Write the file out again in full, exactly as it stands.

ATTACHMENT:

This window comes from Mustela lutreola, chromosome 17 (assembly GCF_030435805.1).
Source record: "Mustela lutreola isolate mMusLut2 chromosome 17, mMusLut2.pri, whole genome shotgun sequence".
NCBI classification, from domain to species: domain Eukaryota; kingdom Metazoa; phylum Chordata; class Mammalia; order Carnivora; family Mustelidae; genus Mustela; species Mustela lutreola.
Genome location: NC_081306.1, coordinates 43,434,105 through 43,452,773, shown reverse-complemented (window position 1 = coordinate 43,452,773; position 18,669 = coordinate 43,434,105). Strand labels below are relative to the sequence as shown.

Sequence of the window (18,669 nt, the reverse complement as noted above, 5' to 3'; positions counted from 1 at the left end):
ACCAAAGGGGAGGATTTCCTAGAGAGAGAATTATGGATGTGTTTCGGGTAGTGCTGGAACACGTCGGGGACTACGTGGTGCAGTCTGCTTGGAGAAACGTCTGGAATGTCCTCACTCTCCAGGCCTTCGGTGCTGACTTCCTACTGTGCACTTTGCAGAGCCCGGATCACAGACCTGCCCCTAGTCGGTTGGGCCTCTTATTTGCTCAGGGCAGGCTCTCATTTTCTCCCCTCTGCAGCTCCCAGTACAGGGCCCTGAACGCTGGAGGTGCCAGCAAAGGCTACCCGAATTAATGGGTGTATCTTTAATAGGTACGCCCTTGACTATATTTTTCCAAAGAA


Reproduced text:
This window comes from Mustela lutreola, chromosome 17 (assembly GCF_030435805.1).
Source record: "Mustela lutreola isolate mMusLut2 chromosome 17, mMusLut2.pri, whole genome shotgun sequence".
NCBI classification, from domain to species: domain Eukaryota; kingdom Metazoa; phylum Chordata; class Mammalia; order Carnivora; family Mustelidae; genus Mustela; species Mustela lutreola.
Genome location: NC_081306.1, coordinates 43,434,105 through 43,452,773, shown reverse-complemented (window position 1 = coordinate 43,452,773; position 18,669 = coordinate 43,434,105). Strand labels below are relative to the sequence as shown.

Sequence of the window (18,669 nt, the reverse complement as noted above, 5' to 3'; positions counted from 1 at the left end):
ACCAAAGGGGAGGATTTCCTAGAGAGAGAATTATGGATGTGTTTCGGGTAGTGCTGGAACACGTCGGGGACTACGTGGTGCAGTCTGCTTGGAGAAACGTCTGGAATGTCCTCACTCTCCAGGCCTTCGGTGCTGACTTCCTACTGTGCACTTTGCAGAGCCCGGATCACAGACCTGCCCCTAGTCGGTTGGGCCTCTTATTTGCTCAGGGCAGGCTCTCATTTTCTCCCCTCTGCAGCTCCCAGTACAGGGCCCTGAACGCTGGAGGTGCCAGCAAAGGCTACCCGAATTAATGGGTGTATCTTTAATAGGTACGCCCTTGACTATATTTTTCCAAAGAA